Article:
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Message from Our Pastor

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Excerpted from Pastor Hoffman's homily for October 13.  Relevant text: 2 Kings 5: 1-15.

Have you ever been told to get off your high horse or found yourself needing to eat a piece of humble pie? Yes, then you know a little bit what it is like to be Naaman. 

You see, Naaman doesn’t know what it what it means to be humble, let alone humiliated. Naaman is a proud arrogant military leader. Does he have reason to be proud? Of course. He is a mighty and successful warrior. And because he is a mighty and successful warrior he is used to living in the center of society – high and upright on his horse, or swift and fierce behind it in his chariot, respected and acknowledged by all. 

It is quite interesting then that it is a young girl – a prisoner of war we would call her – a servant – that offers Naaman hope. This young nameless girl who lives on the edge of society and is acknowledged by no one could have served in bitterness and anger and remained silent, but instead, she speaks up and offers hope for the one gift no one else can give to the very man who is responsible for her enslavement.

Naaman wastes no time heading off to his would-be healer. Certain that he will be seen and cured, Naaman rides into Israel with his horses and chariots, servants, entourage and all – right up to Elisha’s front door welcome mat. Given the reaction he has to the messenger, Naaman has spent the trip imagining how his healing would take place. It would certainly be a grand event, an event that would be worthy of a man of his status. In his mind he saw a lot of people, great pageantry, trumpets and the chanting of his name.

What Naaman expected was a perfectly done steak, but what he received, in his mind, was a hotdog. “Go, wash in the Jordan seven times, and your flesh shall be restored, and you shall be clean,” says a messenger. 

“Say what? I came all this way, put on my dress armor, drove my best horses only to be told by some minion to dunk myself in the dirtiest river in the whole country, and not just once, but seven times? Go fly a kite”, said Naaman, or something to that affect.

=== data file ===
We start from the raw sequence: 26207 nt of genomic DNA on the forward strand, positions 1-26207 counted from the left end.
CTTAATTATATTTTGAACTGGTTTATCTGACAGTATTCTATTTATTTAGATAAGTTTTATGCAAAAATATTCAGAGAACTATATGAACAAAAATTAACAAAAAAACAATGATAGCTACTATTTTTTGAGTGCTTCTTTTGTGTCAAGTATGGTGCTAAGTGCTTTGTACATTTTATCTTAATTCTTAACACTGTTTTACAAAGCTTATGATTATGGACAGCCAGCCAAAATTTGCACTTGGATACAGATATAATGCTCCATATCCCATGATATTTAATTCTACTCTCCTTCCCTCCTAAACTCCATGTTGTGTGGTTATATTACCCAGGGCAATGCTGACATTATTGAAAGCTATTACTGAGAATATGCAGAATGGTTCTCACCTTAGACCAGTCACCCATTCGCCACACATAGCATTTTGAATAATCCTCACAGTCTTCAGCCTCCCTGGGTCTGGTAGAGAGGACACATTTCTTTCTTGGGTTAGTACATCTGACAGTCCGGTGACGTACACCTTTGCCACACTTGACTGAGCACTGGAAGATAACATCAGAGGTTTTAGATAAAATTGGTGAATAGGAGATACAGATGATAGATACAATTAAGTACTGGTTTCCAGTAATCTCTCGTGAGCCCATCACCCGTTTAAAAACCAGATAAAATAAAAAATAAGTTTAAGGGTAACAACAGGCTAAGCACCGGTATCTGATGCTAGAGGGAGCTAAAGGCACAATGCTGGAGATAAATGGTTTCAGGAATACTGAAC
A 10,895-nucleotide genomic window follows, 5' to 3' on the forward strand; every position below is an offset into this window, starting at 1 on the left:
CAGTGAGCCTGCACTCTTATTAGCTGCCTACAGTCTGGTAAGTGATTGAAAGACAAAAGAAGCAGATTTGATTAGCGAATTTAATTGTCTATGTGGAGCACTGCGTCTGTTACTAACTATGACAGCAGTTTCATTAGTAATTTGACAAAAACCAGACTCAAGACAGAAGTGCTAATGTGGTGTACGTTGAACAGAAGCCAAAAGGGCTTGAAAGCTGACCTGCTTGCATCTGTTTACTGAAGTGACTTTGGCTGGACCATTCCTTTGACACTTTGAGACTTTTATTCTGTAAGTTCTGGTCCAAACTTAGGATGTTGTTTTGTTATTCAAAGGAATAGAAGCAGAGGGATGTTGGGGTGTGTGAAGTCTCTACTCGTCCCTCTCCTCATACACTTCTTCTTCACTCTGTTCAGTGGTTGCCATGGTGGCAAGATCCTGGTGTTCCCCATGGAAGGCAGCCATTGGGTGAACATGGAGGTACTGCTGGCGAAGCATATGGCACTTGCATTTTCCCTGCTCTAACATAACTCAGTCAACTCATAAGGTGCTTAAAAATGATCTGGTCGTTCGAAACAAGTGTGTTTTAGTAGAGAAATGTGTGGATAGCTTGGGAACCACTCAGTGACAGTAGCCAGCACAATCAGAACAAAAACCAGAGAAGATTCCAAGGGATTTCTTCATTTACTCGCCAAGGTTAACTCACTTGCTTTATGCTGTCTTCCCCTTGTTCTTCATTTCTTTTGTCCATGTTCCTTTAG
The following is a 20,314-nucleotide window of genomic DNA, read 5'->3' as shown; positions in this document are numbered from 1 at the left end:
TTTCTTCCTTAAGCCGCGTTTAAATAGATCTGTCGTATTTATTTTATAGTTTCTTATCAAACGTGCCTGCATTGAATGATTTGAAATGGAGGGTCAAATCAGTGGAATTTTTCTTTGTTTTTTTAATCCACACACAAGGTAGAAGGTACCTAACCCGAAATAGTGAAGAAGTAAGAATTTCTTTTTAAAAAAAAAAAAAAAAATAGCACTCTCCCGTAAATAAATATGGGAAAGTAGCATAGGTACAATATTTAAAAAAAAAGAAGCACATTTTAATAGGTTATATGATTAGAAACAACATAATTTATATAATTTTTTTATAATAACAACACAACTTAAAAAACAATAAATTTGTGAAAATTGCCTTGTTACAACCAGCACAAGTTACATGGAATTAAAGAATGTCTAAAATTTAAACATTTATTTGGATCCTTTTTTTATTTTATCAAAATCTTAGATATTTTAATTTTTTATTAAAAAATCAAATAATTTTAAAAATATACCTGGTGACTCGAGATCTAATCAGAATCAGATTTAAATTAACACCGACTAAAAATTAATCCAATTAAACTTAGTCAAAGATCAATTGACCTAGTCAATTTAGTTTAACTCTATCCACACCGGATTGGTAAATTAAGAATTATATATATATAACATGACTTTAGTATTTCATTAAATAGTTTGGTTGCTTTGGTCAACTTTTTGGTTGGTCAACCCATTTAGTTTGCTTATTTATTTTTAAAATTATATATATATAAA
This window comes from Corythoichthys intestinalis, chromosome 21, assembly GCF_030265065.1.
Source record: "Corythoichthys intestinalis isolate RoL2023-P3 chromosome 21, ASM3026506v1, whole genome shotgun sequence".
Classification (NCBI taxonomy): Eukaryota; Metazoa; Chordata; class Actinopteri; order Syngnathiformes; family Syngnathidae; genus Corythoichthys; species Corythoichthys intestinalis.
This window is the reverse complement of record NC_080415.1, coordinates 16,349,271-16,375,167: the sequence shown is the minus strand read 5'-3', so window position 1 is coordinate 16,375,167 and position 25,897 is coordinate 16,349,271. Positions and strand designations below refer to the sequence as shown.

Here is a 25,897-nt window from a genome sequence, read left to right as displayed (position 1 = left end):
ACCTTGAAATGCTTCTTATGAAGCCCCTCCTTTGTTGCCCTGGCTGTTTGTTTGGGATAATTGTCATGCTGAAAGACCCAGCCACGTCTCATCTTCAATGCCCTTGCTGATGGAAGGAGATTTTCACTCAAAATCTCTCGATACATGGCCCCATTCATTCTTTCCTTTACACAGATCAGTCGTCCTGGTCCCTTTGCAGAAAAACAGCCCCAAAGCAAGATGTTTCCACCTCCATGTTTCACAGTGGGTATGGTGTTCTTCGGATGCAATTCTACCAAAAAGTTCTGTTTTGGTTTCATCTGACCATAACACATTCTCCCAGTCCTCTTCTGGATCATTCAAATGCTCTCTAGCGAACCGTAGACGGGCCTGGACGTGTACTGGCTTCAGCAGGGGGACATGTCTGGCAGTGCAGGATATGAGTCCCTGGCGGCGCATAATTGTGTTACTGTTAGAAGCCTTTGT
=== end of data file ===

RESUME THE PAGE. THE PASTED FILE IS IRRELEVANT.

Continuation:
To fill this prescription wouldn’t just humble Naaman, it would humiliate him. Can you imagine stripping down in front of all your underlings and wading into a pretty muddy river and washing yourself? How do you do that once in a dirty river, let alone seven times. No, if you swallow this pill you will be known as Naaman the river rat for the rest of your life. “Nope, not happening, not now, not ever. I’ll live with the leprosy.”

Fortunately, for Naaman’s sake, he had servants who were not only wise, wiser than he perhaps, and also tactful. “But sir, if the prophet had said you had to catch a cobra without getting bitten, or wrestle a lion and win, or cross the desert without food, would you not have done these things, even though you would be at risk of losing your life? 

“Of course you would. You are a great and brave warrior and you would want to prove this. So why not do this simple task which is certain and will not risk your life.” 

Better to eat humble pie and live than to be a self-righteous fool and die. 

Naaman was indeed self-righteous, but he was, in the end, not a fool. He went down and immersed himself seven times in the Jordan, as Elisha prescribed; and his flesh was restored “like the flesh of a young boy, and he was clean.” Then he returned to Elisha, the man of God, he and all his company; he came and stood before him and said, “Now I know that there is no God in all the earth except in Israel.”

This experience not only cleansed Naaman’s skin, but also his heart. When Naaman first arrives at Elisha’s house the text says that the party halts at its entrance. You halt with a company of soldiers and you halt with horses. Naaman arrived on his high horse. But he leaves having come down to stand before Elisha to offer his thanks by acknowledging the one true God of Israel. 

There are, in my opinion anyway, a lot of Naamans running around these days – people who believe that they are entitled to their status, their possessions, their privileges and whatever else they can arrange to receive, take, or come by. The theory or belief behind such behavior is often: “God helps those that help themselves.” 

How many times have you heard this phrase? Have you used it yourself? 

But this isn’t how scripture reads. That oft-used phrase is not in the Bible, nor is it played out in Bible stories. It is just the opposite, God helps those who cannot help themselves. 

Naaman wanted a daring task to accomplish and gain his healing. But by having to get down from his horse and bathe in a dirty river, he had to humble himself and admit that all his fame and fortune made him no better a person than any one else. 

That’s the lesson, When it comes down to it, none of us are any more, or less, of a person than another. It’s not about money, status, health, gender, beliefs or any other category used to divide us. 

The river, in which we were all humbly washed, was the living waters of the font at our baptism. But most of us don’t remember that. Still we see and experience this truth every week, when we gather at the table of the Lord. Everyone is welcome. Everyone who desires receives the elements. Everyone comes as they are, not high and mighty on a horse, but standing or kneeling before God, with hands outstretched waiting for God’s grace. And not once, not seven times, but every time it is given and given freely. So come, eat, be filled and be made clean.  Amen.

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